University of Buffalo winning team: Alexandra Centono, Kathryn Jones, Liliana Yohonn, Christina Ramsay, and Advisor Professor Karl Fiebelkorn
Each year, 3 big competitions challenge pharmacy students to show off their skills and talents: the American Pharmacists Association counseling competition; the American Society of Health-System Pharmacists clinical skills competition for 2-person teams; and the National Community Pharmacists Association (NCPA) Pruitt-Schutte Student Business Plan Competition. Twenty years ago, the University of Buffalo was number 1 in one of those prestigious competitions and has always placed in the top 5 or top 10. This year was different, however, because the all-women team from Buffalo brought home top prize in the Pruitt-Schutte Student Business Plan Competition.
The team consisted of captain Kathryn Jones, Christina Ramsay, Liliana Yohonn, and Alexandra Centono, advised by Karl D. Fiebelkorn, MBA, RPh, CDM, clinical assistant professor, assistant dean for student affairs and professional relations, and director/editor of the Pharmacy Law Newsletter with the university's School of Pharmacy and Pharmaceutical Sciences.
As classmates in Fiebelkorn's business class, Jones and Centono decided to form a team for this competition with their friends, Ramsay and Yohonn, and the 4 women embarked on a long but rewarding task of research, legwork, analysis, and presentation.
The team's winning plan focused on developing a women's pharmacy—a natural idea proposed by this all-women team. This was the first time in the history of the competition that an entry has been about a pharmacy for women—certainly one of the aspects that made their plan stand out among the tough competition. The plan was to go into a junior partnership in Rochester, NY, with a compounding pharmacy. The pharmacy would be geared toward women but would fill prescriptions for everyone in the family, as the team's research showed that women between the ages of 24 and 40 are the number 1 shoppers in pharmacy and the number 1 shopper for health care for their entire family—husband, kids, and parents.
It would be called Isabella's Pharmacy after the first woman pharmacist, who they discovered through their research to be practicing in the 1600s. Prescriptions at Isabella's Pharmacy might include hormones, antidepressants, ob-gyn prescriptions, and anything to do with women's issues and health. According to team advisor Fiebelkorn, the pharmacy was designed to be warm and safe and to make their customers feel comfortable. The students did a survey of 100 women and traveled to different towns to find the ideal location. They settled on Pittsford, NY, because of its favorable demographics— higher socioeconomic status, more than half the town are women, and a high concentration of prescribers— meaning lots of potential referrals from endocrinologists and ob-gyns.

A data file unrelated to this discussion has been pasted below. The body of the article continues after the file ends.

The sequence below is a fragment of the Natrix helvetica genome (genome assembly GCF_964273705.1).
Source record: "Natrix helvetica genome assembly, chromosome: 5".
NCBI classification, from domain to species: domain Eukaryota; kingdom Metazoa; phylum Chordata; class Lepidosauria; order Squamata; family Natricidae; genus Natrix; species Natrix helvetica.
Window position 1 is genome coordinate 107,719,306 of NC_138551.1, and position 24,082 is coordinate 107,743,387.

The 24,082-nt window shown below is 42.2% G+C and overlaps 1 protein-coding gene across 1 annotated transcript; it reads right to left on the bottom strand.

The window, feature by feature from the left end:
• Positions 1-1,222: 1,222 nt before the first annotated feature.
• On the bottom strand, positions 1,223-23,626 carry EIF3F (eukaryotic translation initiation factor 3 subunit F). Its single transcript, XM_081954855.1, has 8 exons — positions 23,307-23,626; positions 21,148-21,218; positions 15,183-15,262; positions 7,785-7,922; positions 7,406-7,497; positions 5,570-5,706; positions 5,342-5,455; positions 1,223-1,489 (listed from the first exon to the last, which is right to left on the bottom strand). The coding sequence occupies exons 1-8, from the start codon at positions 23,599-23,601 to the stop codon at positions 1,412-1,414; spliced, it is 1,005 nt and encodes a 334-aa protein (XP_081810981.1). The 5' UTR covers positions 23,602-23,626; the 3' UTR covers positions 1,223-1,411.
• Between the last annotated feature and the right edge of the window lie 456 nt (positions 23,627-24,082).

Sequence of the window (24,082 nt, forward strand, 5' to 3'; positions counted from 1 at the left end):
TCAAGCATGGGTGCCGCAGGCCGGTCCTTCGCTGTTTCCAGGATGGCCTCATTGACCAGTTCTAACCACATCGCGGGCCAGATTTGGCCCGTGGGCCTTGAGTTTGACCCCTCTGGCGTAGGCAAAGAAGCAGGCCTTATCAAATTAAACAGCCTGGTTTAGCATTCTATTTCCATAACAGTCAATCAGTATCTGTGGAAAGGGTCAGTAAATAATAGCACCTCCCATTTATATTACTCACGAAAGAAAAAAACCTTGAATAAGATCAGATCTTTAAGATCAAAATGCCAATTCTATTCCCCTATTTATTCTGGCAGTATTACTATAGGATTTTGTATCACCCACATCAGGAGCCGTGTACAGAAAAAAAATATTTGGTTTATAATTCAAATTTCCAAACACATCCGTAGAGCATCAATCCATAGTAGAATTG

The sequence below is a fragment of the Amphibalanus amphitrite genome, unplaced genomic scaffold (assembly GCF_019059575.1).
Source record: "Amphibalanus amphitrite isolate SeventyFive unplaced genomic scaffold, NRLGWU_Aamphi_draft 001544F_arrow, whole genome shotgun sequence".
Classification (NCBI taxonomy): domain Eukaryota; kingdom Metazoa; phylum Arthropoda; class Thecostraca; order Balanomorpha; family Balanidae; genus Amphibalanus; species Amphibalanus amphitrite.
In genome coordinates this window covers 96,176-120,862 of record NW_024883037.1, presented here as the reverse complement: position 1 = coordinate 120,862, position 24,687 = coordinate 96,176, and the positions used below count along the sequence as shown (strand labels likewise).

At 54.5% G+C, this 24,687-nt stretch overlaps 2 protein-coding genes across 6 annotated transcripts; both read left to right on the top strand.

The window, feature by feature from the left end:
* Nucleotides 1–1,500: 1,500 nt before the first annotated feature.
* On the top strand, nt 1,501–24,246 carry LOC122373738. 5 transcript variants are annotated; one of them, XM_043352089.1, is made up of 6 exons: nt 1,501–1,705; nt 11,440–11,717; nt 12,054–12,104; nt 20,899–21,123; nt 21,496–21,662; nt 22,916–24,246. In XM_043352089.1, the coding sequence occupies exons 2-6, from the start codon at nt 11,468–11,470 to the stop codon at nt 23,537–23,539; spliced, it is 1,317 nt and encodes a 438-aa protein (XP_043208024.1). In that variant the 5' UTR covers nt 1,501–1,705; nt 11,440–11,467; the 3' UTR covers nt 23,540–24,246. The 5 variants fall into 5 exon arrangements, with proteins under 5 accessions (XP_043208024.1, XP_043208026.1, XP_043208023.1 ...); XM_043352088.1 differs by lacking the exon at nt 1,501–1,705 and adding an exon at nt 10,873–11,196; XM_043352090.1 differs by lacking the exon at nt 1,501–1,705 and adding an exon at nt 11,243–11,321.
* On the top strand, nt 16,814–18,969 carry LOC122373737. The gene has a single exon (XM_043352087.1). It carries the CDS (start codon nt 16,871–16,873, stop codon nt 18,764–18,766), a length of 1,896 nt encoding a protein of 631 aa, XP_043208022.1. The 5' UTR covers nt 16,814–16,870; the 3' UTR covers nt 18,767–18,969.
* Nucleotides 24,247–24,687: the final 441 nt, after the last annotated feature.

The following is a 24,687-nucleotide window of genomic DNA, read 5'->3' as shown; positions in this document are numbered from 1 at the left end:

As a team advisor, Fiebelkorn would point them to where they could find information but could not tell them what to do or put in the plan. One aspect he stressed was that the plan had to be firmly based in reality. He wanted the team to find actual locations with actual rents, among other variables. "I do not know if it specifically states that in the rules, but I tell my students they must be realistic." For that practical research, he sent the team to the business library where they discovered the wonderful world of demographic research.
Their plan was very conservative, compared with some of their competition. They understood that their business would start out slow with part-time pay, one employee dedicated to marketing, and a remote medication therapy management pharmacist who was bilingual to cater to some of the Spanish-speaking population. Because 2 of the team members speak Spanish, they were able to incorporate that into their presentation. The team even developed a logo—a vine rather than a snake wrapped around a challis.
The team met about 50 or 60 times during the course of competition preparation. Fiebelkorn would constantly drill the team with questions to prepare them for the rigorous question and answer session that would follow their presentation. They even held a dress rehearsal to be doubly prepared—dress included charcoal gray suits with pink blouses, a running theme in their business plan and presentation. For the rehearsal, Karl brought in colleagues to fire some tough questions their way. These efforts fully prepared the women for the competition question and answer session.
According to Fiebelkorn, the team's biggest challenges were the financials and having them come out right and make sense. They drove to competitors and estimated their prescriptions filled and compiled a lot of background research to make sure their data were accurate and consistent.
Once at the NCPA conference in Anaheim, California, the women let loose the night before at Disneyland before giving a stellar presentation the next day. With 32 schools entered in the competition, the key is to get into the top 3. After a day of deliberation, the team learned their 180-page plan won first prize.
It is important to note that the students get no college credits for their efforts; it is purely a volunteer effort. Fiebelkorn estimates they spent several hundred hours researching and writing the plan—equivalent to about 6 to 8 weeks of full-time work.
Previous team members are still waiting to utilize and implement their business plans.
This year's winning team does not yet know whether they will follow through and actually open their pharmacy for women. Whatever the women decide to do, however, Fiebelkorn is sure they will be successful. "These students are motivated," he concluded.
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